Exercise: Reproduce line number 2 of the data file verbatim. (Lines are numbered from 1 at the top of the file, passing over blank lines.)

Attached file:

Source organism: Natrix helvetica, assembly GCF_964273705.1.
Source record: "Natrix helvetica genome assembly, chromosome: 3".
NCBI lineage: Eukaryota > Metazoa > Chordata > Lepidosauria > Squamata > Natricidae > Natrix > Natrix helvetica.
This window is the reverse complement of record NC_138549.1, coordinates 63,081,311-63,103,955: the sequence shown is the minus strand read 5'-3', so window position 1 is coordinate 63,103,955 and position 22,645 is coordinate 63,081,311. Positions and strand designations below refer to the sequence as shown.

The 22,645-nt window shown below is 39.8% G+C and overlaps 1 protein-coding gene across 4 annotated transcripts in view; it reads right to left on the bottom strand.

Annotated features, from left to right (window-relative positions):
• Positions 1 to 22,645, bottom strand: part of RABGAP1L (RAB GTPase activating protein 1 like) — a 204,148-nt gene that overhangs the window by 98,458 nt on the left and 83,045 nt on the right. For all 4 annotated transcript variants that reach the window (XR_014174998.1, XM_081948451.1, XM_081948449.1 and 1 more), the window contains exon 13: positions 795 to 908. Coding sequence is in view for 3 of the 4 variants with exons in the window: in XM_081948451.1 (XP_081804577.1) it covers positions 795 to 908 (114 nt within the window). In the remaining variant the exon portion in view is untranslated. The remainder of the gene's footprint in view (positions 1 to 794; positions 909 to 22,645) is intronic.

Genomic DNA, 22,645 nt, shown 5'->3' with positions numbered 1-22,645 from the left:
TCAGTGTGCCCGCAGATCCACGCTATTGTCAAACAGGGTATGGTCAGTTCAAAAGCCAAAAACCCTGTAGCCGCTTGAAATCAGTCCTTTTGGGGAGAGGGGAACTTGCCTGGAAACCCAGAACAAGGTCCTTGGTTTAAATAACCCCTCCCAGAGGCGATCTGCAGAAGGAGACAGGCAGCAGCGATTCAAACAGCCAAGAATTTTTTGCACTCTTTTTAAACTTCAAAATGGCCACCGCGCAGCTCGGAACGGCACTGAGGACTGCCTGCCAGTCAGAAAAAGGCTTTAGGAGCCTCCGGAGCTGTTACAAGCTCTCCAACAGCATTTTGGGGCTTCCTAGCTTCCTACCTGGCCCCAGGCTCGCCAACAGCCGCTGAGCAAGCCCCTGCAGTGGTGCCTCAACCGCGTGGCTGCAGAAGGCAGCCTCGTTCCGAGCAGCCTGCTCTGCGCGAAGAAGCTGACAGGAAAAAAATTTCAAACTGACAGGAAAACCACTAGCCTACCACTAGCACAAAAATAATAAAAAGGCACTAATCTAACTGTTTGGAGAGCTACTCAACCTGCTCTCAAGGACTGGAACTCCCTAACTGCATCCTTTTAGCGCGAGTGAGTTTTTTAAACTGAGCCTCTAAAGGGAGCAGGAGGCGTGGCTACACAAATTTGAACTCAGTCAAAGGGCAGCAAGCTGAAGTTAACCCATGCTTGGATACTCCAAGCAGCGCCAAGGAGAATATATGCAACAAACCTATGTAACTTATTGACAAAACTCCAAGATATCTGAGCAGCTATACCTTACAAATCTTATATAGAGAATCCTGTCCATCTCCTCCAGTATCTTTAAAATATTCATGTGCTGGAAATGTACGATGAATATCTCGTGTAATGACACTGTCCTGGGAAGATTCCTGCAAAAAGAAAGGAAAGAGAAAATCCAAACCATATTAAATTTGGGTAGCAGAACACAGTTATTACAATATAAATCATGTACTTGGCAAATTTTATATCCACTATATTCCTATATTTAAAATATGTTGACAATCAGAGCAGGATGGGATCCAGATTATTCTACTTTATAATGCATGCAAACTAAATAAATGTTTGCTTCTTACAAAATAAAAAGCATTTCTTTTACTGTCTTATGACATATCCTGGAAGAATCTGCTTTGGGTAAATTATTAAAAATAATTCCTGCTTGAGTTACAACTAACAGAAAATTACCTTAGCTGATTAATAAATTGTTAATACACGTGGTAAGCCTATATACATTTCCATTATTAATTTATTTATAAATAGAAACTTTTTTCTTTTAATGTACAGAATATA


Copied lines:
Source record: "Natrix helvetica genome assembly, chromosome: 3".